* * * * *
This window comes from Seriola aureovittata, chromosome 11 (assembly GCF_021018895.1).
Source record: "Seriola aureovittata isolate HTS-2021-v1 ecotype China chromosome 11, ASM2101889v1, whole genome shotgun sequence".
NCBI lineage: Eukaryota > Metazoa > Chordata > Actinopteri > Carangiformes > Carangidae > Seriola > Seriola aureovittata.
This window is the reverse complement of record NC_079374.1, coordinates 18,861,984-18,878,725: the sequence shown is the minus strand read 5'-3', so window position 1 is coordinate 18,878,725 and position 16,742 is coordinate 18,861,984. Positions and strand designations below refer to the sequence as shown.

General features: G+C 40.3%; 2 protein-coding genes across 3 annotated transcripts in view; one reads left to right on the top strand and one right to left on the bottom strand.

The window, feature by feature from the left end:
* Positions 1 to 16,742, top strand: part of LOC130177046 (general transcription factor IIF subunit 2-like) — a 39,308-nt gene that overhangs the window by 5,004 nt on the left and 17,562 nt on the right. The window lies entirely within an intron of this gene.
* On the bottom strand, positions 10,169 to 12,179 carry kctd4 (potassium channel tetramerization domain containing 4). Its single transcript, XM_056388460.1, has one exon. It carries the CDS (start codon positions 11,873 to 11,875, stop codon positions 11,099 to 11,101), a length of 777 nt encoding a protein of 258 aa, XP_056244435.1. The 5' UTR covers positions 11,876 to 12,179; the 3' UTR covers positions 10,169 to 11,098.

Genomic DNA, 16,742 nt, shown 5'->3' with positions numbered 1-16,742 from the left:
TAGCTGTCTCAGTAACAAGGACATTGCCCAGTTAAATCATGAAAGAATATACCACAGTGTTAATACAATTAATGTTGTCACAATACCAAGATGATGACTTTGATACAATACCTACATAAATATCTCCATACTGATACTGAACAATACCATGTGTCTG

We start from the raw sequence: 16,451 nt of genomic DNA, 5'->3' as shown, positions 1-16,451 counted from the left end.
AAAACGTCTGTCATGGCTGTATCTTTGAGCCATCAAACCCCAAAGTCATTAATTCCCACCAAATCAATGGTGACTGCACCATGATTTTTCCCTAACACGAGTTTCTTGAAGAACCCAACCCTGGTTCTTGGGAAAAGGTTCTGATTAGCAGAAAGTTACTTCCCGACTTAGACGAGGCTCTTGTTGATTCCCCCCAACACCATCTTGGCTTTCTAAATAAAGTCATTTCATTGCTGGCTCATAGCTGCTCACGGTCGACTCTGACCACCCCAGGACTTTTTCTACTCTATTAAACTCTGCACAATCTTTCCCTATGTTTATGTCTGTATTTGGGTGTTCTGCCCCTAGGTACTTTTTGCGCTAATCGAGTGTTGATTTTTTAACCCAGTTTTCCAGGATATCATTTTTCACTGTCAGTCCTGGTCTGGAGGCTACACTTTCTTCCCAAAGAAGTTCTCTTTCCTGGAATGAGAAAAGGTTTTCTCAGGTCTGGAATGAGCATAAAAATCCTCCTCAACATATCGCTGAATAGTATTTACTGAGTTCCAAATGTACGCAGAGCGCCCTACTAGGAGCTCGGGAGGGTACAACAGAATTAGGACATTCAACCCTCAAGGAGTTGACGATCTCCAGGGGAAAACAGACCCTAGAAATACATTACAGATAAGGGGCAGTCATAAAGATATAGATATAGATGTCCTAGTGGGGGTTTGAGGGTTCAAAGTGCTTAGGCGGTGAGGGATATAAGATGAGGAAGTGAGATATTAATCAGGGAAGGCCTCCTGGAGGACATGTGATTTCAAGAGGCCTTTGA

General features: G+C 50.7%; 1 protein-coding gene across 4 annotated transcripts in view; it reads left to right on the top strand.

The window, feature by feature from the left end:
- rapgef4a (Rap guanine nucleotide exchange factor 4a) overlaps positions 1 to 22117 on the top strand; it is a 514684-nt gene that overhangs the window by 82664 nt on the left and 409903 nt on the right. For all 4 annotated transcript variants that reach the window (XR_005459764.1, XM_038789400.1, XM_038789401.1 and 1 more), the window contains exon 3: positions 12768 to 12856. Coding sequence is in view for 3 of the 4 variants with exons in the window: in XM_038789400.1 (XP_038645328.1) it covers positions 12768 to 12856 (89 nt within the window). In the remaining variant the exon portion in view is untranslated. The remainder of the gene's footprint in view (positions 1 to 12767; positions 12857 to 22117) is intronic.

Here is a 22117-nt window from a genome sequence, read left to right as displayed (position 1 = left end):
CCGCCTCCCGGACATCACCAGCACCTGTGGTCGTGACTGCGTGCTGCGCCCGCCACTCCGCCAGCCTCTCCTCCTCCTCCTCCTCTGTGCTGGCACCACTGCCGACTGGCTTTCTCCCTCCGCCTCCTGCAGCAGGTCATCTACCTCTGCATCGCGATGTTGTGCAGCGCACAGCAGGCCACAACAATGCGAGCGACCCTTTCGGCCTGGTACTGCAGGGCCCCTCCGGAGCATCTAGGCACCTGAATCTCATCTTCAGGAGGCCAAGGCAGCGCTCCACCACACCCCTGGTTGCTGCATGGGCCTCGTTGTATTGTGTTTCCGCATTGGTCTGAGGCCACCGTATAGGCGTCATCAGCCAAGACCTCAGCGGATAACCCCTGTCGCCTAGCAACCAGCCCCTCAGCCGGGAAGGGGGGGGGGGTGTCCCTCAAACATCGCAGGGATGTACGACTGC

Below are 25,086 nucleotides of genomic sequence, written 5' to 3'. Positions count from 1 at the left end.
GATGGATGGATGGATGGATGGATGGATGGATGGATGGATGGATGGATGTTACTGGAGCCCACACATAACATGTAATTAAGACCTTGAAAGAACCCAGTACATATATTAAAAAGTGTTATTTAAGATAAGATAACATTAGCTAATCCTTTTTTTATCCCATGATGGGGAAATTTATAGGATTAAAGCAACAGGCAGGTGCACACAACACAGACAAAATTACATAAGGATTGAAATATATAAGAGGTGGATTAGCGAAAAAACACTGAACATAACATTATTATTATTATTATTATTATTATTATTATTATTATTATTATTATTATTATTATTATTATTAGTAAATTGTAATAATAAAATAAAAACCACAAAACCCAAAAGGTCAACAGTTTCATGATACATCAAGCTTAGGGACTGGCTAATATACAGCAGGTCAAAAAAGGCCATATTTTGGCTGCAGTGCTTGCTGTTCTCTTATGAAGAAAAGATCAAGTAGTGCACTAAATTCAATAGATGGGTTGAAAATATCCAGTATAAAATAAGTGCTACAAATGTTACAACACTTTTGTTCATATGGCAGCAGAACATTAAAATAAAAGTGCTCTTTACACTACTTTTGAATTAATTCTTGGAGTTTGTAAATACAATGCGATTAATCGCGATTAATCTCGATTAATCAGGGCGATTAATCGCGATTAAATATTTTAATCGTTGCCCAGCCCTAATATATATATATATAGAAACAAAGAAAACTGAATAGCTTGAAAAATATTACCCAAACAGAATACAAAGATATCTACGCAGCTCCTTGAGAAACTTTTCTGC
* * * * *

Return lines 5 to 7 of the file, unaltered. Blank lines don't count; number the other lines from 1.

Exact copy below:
General features: G+C 40.3%; 2 protein-coding genes across 3 annotated transcripts in view; one reads left to right on the top strand and one right to left on the bottom strand.

The window, feature by feature from the left end:
* Positions 1 to 16,742, top strand: part of LOC130177046 (general transcription factor IIF subunit 2-like) — a 39,308-nt gene that overhangs the window by 5,004 nt on the left and 17,562 nt on the right. The window lies entirely within an intron of this gene.